Tag Archives: Instagram

Some Good (& Free!) Parent Resources

Lunch Box Note from Matthew Paul Turner's Instragram (

Lunch Box Note from Matthew Paul Turner’s Instagram (

About a week ago I received an email with some free resources for parents.  After looking through the resources, I thought they were definitely worth sharing.

These resources come from a ministry called Parent  They desire to help churches build an excellent parent ministry.

Around the same time I received the email, I remember seeing a lunch box note post on Matthew Paul Turner’s Instagram account. He shared a lunch box note he left for his son.  It underscored the importance of the resources that Parent Ministry shared.

The first resource is called Lunch Box Notes. They provide ideas for parents to use to leave various notes of spiritual encouragement to their children.  They offered 50 ideas for parents of children and parents of teenagers. You can view, download or print these PDF resources at these links:

Lunch Box Notes for Parents of Children.

Lunch Box Notes for Parents of Teenagers.

The second resource Parent Ministry provided was short videos for parents.  The videos are geared for parents of toddlers to parents of teens.  They deal with a variety of subjects that may speak to the specific season of parenting you may find yourself in. If some of the videos don’t apply to you, my guess is you have a friend or family member who could benefit from hearing one or more of them.

Besides, who couldn’t use some free parenting tips?!?

You can check out each of the videos below.  It is set up as a playlist and there are 8 different videos.  You can watch all 8 or just select the ones that interest you.

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Posted by on September 1, 2015 in Uncategorized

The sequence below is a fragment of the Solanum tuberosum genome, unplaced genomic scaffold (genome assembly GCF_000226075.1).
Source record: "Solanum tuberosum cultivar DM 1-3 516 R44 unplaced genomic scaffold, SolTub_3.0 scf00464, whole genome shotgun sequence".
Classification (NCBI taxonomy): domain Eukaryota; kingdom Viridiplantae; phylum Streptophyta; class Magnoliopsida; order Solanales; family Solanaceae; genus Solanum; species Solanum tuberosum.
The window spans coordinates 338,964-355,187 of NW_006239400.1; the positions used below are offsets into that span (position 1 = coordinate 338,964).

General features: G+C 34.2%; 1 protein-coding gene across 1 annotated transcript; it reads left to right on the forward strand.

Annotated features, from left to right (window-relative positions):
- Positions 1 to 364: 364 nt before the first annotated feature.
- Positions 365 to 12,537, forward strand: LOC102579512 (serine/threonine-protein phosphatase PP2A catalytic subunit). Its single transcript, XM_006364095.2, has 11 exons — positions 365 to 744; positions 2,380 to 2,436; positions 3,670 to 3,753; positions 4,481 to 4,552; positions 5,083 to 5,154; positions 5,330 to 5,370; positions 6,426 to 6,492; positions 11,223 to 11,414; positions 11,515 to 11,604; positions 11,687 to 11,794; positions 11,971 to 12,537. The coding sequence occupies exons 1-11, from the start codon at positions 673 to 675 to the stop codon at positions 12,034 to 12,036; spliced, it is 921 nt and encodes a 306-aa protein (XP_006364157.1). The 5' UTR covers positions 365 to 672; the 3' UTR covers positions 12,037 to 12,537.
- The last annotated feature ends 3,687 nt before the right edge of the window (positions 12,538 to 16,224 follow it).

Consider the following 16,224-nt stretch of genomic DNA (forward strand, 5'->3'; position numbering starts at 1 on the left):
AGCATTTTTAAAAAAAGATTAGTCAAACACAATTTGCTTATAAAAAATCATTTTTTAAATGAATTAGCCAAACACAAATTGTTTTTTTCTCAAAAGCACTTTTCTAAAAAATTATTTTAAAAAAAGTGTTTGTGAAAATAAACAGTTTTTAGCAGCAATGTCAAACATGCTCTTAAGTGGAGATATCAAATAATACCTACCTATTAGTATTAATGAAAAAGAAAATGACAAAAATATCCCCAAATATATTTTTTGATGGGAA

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Teens Still On Facebook

facebookThere have been different voices talking about what social media outlets teens are using. For the last year or so many people have been saying that teens are moving away from Facebook. With the growth of Instagram, SnapChat and other outlets, the fairly common opinion was that students were abandoning Facebook.

As someone who works with students, I’m always looking for ways to communicate with students and I go back and forth between social media outlets. Most times, I use both Facebook and Instagram along with a group texting service.

A recent article from the Pew Research Center shows that teens chose Facebook most often out of the social media options. From a survey of teens ages 13-17, it shows that 41% of teens use Facebook most often. While they are using other social media utilities, it’s interesting to me that Facebook leads the way.

Social media continues to change.  I wonder what will be popular when my almost 2 year old reaches the teen years.  Right now, Facebook seems to be on top for teens.


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Posted by on July 20, 2015 in Uncategorized


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Instagram Continues to Grow

instagramI saw a link on Facebook that pointed to the Instagram blog where it was shared that the social media utility has grown to 300 million users. 300 Million! That makes my follower count seem even smaller.

Instagram passed Twitter in number of users a several months ago. I checked today and the number of Twitter users is 288 million with 500 million tweets sent each day. That’s not too shabby.

Pretty remarkable is the fact that Facebook is still quite popular. In December, 2014, the number of daily active users was 890 million.

Those numbers make it pretty clear that people are engaging in a number of different ways through social media.  Some folks were saying that Facebook was dying, but it seems they are still going strong.  While different age groups might be using different outlets (SnapChat, Instagram, etc), social media is a powerful tool to connect people.  It will be interesting to see how it continues to grow and what new trends develop in the future.